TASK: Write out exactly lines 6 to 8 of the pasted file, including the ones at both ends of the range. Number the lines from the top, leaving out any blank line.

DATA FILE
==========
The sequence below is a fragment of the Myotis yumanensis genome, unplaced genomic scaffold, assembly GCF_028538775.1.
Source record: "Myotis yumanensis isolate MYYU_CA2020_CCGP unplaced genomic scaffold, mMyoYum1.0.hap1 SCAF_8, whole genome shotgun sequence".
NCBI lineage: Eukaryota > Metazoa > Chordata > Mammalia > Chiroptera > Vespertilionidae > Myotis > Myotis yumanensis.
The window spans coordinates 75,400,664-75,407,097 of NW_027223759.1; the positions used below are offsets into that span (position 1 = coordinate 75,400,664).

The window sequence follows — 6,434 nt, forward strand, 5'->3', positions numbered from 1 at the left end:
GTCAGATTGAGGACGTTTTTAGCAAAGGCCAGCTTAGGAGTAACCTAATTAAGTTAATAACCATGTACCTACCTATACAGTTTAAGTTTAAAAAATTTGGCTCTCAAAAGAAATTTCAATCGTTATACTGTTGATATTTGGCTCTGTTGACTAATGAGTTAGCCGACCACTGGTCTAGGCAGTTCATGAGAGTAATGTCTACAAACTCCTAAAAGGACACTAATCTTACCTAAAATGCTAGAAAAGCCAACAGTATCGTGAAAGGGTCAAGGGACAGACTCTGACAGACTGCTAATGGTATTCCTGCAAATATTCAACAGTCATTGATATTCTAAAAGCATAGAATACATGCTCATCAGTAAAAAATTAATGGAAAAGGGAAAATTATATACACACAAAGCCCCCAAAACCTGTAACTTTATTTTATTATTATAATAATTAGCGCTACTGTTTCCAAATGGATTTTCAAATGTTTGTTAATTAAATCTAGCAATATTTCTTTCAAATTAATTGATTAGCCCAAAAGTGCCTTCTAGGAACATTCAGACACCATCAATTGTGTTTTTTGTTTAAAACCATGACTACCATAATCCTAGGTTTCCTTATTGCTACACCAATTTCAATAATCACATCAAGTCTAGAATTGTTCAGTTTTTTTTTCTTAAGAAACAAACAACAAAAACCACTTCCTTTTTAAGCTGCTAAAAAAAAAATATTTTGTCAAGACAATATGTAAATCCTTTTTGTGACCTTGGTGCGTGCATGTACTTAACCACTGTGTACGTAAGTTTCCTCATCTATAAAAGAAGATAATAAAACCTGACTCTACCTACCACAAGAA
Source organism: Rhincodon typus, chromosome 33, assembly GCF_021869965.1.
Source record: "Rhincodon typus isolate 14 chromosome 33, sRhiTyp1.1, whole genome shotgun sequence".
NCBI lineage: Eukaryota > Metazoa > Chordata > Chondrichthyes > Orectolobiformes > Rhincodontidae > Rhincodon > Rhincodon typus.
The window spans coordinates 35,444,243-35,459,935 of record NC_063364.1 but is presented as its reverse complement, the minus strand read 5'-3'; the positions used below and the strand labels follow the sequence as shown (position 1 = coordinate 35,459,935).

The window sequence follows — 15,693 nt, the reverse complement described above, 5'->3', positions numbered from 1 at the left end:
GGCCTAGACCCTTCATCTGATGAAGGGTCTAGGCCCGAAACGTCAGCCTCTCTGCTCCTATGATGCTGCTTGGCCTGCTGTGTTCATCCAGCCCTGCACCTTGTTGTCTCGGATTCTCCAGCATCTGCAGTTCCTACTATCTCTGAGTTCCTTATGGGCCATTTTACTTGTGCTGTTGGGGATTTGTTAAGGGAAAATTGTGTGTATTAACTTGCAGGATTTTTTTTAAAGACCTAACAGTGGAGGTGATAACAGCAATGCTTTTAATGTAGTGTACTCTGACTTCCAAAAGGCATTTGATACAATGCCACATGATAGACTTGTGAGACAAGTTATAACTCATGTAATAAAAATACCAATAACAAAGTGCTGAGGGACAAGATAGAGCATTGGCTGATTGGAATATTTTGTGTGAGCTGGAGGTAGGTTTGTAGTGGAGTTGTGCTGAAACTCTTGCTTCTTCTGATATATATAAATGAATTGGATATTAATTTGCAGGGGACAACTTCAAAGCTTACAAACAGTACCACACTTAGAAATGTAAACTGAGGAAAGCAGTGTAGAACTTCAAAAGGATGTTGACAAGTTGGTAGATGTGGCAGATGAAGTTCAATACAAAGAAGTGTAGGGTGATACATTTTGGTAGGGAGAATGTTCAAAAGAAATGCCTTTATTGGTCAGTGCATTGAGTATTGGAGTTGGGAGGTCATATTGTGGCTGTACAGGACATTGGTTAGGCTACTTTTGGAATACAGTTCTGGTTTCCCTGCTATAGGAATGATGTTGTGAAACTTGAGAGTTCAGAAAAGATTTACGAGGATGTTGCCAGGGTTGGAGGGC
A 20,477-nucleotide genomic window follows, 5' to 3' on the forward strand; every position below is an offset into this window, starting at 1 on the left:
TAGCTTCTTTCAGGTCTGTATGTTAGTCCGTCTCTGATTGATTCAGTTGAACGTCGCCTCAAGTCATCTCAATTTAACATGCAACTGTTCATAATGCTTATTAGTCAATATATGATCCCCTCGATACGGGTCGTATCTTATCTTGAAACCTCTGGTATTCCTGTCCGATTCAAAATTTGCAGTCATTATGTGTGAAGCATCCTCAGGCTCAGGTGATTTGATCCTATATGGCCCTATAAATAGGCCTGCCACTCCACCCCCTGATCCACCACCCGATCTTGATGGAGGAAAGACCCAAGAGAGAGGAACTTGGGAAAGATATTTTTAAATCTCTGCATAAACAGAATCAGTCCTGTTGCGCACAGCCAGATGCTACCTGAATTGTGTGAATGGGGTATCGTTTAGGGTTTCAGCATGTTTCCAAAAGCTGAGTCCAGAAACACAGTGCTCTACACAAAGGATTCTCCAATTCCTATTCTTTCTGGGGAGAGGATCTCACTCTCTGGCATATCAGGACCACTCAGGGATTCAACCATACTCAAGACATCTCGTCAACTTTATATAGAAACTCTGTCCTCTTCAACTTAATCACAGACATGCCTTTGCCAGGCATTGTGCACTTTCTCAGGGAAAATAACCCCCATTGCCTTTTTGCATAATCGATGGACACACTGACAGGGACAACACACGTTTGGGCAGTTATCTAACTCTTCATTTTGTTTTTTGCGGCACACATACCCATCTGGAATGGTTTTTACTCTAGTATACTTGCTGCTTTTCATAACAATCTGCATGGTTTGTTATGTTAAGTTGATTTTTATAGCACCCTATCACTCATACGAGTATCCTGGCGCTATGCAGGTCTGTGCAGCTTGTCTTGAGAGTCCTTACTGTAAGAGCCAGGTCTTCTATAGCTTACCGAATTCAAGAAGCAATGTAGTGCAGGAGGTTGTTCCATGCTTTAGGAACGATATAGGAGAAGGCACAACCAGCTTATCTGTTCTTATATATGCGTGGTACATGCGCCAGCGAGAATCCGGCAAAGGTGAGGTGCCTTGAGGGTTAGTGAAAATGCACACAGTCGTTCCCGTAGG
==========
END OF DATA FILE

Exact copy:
GTCAGATTGAGGACGTTTTTAGCAAAGGCCAGCTTAGGAGTAACCTAATTAAGTTAATAACCATGTACCTACCTATACAGTTTAAGTTTAAAAAATTTGGCTCTCAAAAGAAATTTCAATCGTTATACTGTTGATATTTGGCTCTGTTGACTAATGAGTTAGCCGACCACTGGTCTAGGCAGTTCATGAGAGTAATGTCTACAAACTCCTAAAAGGACACTAATCTTACCTAAAATGCTAGAAAAGCCAACAGTATCGTGAAAGGGTCAAGGGACAGACTCTGACAGACTGCTAATGGTATTCCTGCAAATATTCAACAGTCATTGATATTCTAAAAGCATAGAATACATGCTCATCAGTAAAAAATTAATGGAAAAGGGAAAATTATATACACACAAAGCCCCCAAAACCTGTAACTTTATTTTATTATTATAATAATTAGCGCTACTGTTTCCAAATGGATTTTCAAATGTTTGTTAATTAAATCTAGCAATATTTCTTTCAAATTAATTGATTAGCCCAAAAGTGCCTTCTAGGAACATTCAGACACCATCAATTGTGTTTTTTGTTTAAAACCATGACTACCATAATCCTAGGTTTCCTTATTGCTACACCAATTTCAATAATCACATCAAGTCTAGAATTGTTCAGTTTTTTTTTCTTAAGAAACAAACAACAAAAACCACTTCCTTTTTAAGCTGCTAAAAAAAAAATATTTTGTCAAGACAATATGTAAATCCTTTTTGTGACCTTGGTGCGTGCATGTACTTAACCACTGTGTACGTAAGTTTCCTCATCTATAAAAGAAGATAATAAAACCTGACTCTACCTACCACAAGAA
Source organism: Rhincodon typus, chromosome 33, assembly GCF_021869965.1.
Source record: "Rhincodon typus isolate 14 chromosome 33, sRhiTyp1.1, whole genome shotgun sequence".